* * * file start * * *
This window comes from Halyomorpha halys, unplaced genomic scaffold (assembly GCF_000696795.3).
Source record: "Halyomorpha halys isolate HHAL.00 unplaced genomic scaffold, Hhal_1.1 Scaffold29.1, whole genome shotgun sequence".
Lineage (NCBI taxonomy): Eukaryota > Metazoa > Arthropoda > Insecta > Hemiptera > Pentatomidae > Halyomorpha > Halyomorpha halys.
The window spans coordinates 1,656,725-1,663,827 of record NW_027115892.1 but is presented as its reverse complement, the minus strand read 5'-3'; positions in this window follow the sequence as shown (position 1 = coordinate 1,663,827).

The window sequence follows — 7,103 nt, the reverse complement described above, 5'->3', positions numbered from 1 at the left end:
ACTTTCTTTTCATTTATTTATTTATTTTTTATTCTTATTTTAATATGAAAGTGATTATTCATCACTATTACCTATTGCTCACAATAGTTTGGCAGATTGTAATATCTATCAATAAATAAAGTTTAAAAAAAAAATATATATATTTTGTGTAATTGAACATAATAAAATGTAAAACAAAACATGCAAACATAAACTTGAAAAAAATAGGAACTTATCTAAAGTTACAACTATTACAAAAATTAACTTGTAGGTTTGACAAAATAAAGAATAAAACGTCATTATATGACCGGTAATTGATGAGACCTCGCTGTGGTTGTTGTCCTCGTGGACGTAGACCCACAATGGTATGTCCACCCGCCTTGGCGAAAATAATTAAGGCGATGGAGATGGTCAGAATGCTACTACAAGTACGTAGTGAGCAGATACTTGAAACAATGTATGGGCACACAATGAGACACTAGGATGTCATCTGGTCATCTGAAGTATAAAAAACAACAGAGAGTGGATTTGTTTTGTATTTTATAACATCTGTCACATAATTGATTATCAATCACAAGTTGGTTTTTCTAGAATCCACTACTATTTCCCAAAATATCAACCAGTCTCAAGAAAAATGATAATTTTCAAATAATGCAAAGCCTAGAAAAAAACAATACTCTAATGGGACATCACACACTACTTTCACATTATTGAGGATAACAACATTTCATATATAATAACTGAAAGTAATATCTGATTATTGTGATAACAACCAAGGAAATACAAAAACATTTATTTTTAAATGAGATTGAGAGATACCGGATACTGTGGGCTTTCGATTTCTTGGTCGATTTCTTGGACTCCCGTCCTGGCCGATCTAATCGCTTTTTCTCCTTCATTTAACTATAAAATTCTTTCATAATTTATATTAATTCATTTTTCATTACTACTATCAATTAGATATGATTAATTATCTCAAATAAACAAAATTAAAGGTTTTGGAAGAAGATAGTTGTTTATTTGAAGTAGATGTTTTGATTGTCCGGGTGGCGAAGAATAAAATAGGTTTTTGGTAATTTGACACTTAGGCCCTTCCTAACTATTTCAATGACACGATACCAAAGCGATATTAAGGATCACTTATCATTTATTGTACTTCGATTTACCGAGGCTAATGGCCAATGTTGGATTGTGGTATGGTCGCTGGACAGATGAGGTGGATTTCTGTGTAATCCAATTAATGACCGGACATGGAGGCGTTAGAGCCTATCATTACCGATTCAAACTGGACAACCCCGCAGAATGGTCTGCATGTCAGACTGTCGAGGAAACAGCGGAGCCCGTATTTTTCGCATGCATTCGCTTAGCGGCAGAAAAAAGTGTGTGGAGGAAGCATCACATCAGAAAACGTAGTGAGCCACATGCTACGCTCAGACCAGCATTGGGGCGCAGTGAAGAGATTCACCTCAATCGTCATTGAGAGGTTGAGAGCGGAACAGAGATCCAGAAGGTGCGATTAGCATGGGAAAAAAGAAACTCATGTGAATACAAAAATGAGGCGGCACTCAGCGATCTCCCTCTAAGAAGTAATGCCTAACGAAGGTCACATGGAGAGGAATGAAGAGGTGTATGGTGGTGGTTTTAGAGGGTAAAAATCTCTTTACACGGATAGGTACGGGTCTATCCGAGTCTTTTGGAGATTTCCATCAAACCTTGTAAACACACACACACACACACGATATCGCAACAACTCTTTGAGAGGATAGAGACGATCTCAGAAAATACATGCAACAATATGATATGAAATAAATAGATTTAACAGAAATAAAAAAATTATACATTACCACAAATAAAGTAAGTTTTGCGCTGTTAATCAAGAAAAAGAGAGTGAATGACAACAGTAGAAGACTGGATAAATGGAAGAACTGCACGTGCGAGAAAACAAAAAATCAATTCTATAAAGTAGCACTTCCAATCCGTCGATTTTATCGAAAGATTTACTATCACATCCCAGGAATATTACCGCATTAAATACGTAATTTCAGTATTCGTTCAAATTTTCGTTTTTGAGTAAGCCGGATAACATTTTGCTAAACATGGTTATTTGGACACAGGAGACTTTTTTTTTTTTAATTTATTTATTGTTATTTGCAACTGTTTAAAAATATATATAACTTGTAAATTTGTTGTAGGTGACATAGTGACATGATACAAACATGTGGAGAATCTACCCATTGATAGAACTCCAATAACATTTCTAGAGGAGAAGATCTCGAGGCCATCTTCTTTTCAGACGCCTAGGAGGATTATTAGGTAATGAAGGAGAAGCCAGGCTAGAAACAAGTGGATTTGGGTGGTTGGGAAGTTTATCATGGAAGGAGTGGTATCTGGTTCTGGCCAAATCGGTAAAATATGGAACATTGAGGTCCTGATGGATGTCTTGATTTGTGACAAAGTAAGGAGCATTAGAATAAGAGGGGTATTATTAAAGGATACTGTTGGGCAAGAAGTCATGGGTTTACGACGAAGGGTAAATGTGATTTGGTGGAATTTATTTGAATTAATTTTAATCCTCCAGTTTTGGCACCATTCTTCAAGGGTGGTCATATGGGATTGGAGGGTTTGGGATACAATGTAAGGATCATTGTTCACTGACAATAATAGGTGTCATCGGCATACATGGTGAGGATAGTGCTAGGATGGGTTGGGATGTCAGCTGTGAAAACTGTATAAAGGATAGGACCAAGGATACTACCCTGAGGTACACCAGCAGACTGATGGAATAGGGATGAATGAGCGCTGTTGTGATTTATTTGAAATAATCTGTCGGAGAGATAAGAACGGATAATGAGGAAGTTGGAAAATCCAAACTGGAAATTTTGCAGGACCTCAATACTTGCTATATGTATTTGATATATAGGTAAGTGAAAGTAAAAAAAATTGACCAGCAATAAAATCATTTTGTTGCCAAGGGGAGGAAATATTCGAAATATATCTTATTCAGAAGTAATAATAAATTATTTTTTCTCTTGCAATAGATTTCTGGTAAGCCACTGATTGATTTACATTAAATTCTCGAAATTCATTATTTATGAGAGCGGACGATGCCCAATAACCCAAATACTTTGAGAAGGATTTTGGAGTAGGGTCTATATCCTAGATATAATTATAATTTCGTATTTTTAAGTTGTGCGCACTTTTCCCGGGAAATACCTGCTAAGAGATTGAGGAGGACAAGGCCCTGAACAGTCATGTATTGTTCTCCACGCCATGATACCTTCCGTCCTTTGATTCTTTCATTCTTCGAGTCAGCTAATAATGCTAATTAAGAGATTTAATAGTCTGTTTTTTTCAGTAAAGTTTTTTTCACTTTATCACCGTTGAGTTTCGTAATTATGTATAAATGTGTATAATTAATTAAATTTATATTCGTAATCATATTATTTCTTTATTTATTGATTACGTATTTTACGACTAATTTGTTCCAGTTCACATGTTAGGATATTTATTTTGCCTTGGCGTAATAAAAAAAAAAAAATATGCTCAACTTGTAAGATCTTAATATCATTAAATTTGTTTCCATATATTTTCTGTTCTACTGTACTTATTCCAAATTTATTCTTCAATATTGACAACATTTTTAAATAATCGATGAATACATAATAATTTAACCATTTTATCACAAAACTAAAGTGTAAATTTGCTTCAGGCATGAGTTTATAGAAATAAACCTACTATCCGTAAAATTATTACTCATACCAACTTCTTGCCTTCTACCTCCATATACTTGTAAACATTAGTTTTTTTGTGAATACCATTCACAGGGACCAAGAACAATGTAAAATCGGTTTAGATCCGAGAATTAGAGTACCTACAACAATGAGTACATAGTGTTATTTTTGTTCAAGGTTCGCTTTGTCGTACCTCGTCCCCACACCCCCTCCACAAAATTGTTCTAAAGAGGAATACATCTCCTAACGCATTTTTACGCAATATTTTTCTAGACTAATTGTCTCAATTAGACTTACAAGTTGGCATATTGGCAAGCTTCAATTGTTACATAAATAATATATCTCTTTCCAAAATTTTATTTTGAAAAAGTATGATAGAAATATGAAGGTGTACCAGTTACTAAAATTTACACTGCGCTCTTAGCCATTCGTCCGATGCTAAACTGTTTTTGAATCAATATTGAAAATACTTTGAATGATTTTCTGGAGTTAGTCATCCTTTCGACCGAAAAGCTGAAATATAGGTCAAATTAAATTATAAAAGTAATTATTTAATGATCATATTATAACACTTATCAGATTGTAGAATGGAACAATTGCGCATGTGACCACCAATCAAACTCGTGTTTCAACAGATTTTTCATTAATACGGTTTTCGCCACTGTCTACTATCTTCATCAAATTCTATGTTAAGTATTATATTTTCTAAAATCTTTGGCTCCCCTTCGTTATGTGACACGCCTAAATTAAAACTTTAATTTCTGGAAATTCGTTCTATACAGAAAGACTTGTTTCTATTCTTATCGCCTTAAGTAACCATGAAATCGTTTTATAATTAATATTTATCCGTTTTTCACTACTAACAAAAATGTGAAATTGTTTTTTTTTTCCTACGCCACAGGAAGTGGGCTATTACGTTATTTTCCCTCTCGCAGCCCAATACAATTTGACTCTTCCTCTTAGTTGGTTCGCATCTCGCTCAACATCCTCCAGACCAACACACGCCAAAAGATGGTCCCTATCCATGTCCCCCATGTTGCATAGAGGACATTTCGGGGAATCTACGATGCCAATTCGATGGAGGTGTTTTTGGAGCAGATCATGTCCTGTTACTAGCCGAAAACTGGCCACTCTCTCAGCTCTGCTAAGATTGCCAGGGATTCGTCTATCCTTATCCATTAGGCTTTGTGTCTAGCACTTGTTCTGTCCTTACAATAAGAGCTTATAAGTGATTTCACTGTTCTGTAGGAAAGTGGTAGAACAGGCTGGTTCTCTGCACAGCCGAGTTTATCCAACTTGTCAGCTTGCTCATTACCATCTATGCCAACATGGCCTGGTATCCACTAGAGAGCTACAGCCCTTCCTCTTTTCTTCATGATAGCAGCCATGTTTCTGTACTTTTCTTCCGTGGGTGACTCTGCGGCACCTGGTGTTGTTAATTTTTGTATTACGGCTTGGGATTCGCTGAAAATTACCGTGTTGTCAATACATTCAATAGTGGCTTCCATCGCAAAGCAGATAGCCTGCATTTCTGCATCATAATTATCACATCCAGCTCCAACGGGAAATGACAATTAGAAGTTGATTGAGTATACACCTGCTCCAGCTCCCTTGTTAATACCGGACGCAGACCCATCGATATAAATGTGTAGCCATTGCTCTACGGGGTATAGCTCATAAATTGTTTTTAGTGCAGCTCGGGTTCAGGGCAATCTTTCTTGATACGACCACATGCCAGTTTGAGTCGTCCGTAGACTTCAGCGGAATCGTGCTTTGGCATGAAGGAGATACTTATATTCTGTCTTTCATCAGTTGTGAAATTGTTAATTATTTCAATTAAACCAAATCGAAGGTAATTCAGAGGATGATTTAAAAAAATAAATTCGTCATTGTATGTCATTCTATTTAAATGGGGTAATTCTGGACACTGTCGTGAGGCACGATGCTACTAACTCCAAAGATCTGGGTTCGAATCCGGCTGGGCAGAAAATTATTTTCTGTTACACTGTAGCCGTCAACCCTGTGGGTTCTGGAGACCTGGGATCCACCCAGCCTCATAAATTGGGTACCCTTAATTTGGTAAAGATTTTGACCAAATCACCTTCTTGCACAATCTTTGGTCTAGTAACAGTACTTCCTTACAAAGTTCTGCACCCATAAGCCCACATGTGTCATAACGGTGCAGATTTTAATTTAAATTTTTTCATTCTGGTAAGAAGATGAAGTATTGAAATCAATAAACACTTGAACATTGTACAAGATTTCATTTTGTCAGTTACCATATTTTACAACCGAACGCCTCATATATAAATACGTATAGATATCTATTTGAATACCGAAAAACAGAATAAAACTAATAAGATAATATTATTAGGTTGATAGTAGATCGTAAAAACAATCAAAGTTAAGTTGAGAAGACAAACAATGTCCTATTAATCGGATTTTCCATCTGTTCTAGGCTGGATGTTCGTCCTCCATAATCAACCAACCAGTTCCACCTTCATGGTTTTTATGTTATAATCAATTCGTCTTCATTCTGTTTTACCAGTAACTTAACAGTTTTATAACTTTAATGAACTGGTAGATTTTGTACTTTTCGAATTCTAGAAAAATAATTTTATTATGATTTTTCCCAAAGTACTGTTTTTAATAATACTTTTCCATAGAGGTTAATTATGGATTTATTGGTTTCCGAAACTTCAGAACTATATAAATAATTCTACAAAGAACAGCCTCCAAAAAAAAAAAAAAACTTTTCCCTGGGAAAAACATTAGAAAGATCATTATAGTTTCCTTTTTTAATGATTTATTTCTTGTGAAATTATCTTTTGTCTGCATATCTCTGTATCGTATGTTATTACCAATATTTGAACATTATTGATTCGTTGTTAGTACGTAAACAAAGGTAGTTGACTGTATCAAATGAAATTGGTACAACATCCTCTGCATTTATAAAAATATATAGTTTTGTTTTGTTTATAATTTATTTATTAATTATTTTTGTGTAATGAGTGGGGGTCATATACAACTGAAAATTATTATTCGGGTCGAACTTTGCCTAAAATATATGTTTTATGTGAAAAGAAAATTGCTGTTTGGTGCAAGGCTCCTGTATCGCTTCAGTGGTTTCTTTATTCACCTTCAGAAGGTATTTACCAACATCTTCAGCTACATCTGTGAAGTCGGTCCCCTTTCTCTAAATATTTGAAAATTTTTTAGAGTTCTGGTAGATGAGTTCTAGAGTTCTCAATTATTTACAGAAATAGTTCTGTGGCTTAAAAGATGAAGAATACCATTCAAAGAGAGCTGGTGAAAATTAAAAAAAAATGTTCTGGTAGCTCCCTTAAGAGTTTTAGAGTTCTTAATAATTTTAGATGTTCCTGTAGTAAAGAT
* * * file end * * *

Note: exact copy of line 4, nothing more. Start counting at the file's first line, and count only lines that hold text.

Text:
The window spans coordinates 1,656,725-1,663,827 of record NW_027115892.1 but is presented as its reverse complement, the minus strand read 5'-3'; positions in this window follow the sequence as shown (position 1 = coordinate 1,663,827).